Rotation Depth Should Be Indians' Prevalent Strength

February 22, 2012; Goodyear, AZ, USA; Cleveland Indians starting pitcher Ubaldo Jimenez (front) delivers a pitch during spring training at the Cleveland Indians Player Development Complex. Mandatory Credit: Kyle Terada-US PRESSWIRE

Manager Manny Acta has plenty of options for final starter spot

Expected Opening Day Starter Justin Masterson and former All-Star Ubaldo Jimenez, despite his struggles at the end of last year, are exceptional options for a team trying to compete for a division title. Masterson led the Indians in innings pitched, wins, and strikeouts; the trifecta of starting pitching categories. Jimenez started the All-Star game for the National League as a Rockie in 2008.

The rest of the Indian's starting rotation, and the guys following them, are also impressive in their own right, and also plentiful.

The combination of pitchers that will come after the one and two spots in the Indians' rotation are numerous. The exact guys are probably set for right now, however, the pitchers that won't make the Tribe's rotation are still viable candidates to start at some point in the season, whether it be due to an injury, or lack of production.

The 38-year-old right hander acquired from the Atlanta Braves, Derek Lowe, figures to be somewhere in the starting five. His durability on the mound has had him throw the fifth most innings of any active pitcher. Though his sinker does not have as much zip on it, Tribe manager Manny Acta and General Manager Chris Antonetti are excited to see what he still has left in his system.

Josh Tomlin, from Texas Tech, selected in the 19th round of the 2006 draft by the Indians, also figures to get a spot. His stretch of 30 plus starts of five innings or longer was the second best streak in MLB history, and his command of his primary pitches makes him a strike throwing machine. He walked just 21 hitters in 165 innings, by far the fewest of any pitcher who had logged more than 100 innings. Despite his rough outing against the Angels on Thursday, in which he gave up six hits and four runs, he figures to be a lock to start in the middle to backend of the starters.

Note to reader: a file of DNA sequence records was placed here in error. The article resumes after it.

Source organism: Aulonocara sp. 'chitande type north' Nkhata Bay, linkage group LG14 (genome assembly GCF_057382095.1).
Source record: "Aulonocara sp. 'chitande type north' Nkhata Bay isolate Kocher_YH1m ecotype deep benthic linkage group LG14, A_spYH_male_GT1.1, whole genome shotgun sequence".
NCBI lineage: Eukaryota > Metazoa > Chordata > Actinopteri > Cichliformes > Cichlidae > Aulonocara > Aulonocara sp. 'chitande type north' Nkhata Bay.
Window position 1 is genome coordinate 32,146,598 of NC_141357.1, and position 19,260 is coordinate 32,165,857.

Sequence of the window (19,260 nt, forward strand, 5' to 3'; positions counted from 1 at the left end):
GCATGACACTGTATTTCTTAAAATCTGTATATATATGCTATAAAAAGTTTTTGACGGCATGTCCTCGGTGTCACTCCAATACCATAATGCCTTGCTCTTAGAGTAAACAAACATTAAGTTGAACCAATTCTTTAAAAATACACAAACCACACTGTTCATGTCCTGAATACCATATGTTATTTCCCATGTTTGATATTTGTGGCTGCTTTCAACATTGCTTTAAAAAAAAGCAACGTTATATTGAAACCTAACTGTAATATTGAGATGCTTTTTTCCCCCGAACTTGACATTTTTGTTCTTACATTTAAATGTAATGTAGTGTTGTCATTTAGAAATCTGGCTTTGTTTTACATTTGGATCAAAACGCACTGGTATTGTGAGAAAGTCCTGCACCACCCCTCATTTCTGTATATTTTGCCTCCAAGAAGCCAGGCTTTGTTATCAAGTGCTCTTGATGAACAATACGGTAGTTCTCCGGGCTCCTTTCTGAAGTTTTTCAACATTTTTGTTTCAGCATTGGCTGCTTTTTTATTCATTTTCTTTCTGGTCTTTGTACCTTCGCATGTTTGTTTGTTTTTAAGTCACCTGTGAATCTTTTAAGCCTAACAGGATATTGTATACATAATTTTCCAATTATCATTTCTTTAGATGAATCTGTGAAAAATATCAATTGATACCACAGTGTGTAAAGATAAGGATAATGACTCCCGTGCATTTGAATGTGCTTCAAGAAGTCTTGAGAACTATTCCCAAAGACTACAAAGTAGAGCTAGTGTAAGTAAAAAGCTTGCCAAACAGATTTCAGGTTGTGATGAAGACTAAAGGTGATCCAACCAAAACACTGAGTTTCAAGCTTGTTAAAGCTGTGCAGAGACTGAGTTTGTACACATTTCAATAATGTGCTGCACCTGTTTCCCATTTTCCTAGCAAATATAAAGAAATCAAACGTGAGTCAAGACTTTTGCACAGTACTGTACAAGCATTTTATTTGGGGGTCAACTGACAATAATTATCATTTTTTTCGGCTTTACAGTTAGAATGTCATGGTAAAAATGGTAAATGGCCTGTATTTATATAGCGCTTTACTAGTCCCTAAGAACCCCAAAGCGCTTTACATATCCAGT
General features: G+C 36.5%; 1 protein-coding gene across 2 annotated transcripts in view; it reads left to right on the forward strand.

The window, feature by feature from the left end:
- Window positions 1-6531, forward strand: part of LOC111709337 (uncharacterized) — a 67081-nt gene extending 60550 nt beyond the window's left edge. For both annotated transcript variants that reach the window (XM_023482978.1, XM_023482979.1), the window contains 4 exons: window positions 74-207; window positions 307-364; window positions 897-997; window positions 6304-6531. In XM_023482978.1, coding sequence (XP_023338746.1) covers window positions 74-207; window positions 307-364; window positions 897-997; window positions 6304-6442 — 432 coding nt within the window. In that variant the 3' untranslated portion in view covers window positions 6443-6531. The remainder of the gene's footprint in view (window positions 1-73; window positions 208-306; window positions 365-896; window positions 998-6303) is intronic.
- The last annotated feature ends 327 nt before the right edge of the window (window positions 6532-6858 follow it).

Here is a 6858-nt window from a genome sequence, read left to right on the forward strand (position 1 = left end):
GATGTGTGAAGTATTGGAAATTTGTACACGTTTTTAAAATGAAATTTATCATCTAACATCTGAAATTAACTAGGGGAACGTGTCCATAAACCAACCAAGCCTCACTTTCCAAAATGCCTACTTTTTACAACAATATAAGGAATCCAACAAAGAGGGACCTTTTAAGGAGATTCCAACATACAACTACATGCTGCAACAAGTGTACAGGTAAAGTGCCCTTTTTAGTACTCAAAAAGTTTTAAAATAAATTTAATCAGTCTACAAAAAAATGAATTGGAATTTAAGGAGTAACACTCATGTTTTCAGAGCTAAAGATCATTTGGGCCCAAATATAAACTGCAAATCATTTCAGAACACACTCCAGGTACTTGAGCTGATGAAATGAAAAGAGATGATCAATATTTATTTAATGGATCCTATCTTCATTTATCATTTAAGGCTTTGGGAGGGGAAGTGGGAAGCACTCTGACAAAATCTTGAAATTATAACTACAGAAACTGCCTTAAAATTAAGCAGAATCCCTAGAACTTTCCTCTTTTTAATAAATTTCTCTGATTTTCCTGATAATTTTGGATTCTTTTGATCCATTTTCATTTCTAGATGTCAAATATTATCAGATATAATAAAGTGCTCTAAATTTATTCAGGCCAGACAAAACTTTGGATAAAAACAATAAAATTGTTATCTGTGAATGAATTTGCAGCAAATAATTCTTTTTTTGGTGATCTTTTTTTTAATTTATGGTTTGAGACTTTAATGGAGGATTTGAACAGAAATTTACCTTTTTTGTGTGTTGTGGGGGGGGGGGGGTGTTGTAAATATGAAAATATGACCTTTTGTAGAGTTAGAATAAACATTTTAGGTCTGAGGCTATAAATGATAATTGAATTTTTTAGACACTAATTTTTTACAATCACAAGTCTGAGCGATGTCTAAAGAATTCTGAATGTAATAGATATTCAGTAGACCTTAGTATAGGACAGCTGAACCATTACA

Roberto Hernandez, formerly known as Fausto Carmona, might also have a spot somewhere. He is yet to throw a pitch in spring training this year after being released in Santo Domingo, Dominican Republic.

The fifth and final starting pitcher could be any of a number of players. Even those who will not make the rotation bring prior big league experience to the table, and would make an adequate number five starter. Carlos Carrasco got the most work of the back end of the rotation, but will likely be sidelined for all of 2012 after Tommy John Surgery on his elbow.

The other competitors figure to be David Huff, Mitch Talbot, Zack McAllister, Scott Barnes, Kevin Slowey, and Jeanmar Gomez. Veteran right hander Jon Garland was also invited to spring training on a minor league deal. He has the most career starts and wins of the bunch, but his 2011 campaign was derailed after a shoulder injury. He won 14 games for theSan Diego Padres in 2010.

Slowey, the ex-Minnesota Twin, is the second most experienced, but had a gruesome 2011 season while going 0-8 with an earned run average over six-and-a-half. But the similarities between him, along with Masterson, Jimenez, and Lowe, made Slowey worth the risk. The Indians are hoping he can return some of his 2010 efficiency, when he posted 13 wins and walked only 29.

Inevitably, there will be a time when the Indians will have to call upon a sixth starter for any number of reasons. That is why it is good to be prepared with depth and insurance for any of the 162 game season's surprises. Depth in the starting rotation, as well as at closer, should make the Indians pitching staff their identity for 2012.

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